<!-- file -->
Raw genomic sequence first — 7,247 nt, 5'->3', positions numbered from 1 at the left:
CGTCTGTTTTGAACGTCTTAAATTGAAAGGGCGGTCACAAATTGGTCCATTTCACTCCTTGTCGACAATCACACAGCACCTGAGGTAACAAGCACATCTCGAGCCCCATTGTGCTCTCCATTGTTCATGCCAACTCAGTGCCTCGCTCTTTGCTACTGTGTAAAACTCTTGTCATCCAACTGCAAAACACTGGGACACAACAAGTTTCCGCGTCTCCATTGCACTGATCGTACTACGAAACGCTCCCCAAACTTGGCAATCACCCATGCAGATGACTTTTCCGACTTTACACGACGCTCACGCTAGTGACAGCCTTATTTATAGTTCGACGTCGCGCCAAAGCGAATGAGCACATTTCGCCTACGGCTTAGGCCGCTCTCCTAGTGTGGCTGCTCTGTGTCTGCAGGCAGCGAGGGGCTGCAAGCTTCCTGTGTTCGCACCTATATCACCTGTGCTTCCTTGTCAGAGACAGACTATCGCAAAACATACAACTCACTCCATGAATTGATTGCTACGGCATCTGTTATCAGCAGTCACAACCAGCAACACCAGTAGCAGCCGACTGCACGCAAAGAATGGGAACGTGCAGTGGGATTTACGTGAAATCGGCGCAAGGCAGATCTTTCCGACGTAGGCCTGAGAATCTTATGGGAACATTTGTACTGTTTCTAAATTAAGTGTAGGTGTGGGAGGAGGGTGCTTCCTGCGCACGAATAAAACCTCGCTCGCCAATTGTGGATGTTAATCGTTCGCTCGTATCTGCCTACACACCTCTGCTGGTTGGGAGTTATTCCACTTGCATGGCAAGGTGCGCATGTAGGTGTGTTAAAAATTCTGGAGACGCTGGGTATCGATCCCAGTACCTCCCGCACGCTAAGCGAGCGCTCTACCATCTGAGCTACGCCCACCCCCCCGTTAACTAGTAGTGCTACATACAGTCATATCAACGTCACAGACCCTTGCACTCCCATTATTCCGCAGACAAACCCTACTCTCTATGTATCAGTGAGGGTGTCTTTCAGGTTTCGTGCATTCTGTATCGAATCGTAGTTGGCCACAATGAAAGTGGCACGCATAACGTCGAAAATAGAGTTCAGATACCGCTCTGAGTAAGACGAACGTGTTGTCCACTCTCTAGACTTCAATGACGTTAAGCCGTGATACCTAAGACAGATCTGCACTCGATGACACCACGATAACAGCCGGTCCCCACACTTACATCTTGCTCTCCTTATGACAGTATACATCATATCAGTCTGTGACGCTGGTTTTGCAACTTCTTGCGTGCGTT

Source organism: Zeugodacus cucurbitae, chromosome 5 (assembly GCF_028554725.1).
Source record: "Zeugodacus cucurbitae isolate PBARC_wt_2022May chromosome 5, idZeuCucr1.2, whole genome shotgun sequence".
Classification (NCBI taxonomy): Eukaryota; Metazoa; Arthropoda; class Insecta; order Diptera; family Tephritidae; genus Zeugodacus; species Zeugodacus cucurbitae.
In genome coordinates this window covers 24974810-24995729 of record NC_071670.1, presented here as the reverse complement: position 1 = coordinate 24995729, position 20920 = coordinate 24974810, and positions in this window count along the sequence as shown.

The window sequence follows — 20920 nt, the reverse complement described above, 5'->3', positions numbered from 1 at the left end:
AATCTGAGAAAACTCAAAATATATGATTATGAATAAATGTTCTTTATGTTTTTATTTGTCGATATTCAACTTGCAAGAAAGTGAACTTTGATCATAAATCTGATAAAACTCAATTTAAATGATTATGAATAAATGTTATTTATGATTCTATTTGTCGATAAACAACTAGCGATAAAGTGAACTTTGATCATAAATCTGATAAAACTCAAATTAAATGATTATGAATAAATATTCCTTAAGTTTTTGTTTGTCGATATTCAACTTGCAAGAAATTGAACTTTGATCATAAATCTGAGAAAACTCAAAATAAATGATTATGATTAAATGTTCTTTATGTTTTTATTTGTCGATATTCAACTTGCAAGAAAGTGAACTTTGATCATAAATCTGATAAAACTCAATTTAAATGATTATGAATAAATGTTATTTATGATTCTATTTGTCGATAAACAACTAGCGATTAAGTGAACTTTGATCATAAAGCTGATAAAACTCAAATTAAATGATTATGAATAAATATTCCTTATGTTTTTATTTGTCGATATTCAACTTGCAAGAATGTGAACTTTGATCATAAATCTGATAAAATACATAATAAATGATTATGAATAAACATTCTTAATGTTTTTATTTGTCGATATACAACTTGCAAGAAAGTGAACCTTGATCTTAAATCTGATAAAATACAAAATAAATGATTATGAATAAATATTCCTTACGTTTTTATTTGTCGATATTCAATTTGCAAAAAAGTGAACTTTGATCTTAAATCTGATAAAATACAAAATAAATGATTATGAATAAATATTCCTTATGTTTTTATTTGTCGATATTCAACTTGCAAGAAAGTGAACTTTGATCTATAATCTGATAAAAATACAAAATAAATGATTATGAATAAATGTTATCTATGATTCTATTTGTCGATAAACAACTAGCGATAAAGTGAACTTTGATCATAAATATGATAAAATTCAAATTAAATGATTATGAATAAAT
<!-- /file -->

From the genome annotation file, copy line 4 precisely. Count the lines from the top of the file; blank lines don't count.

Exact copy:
Source record: "Zeugodacus cucurbitae isolate PBARC_wt_2022May chromosome 5, idZeuCucr1.2, whole genome shotgun sequence".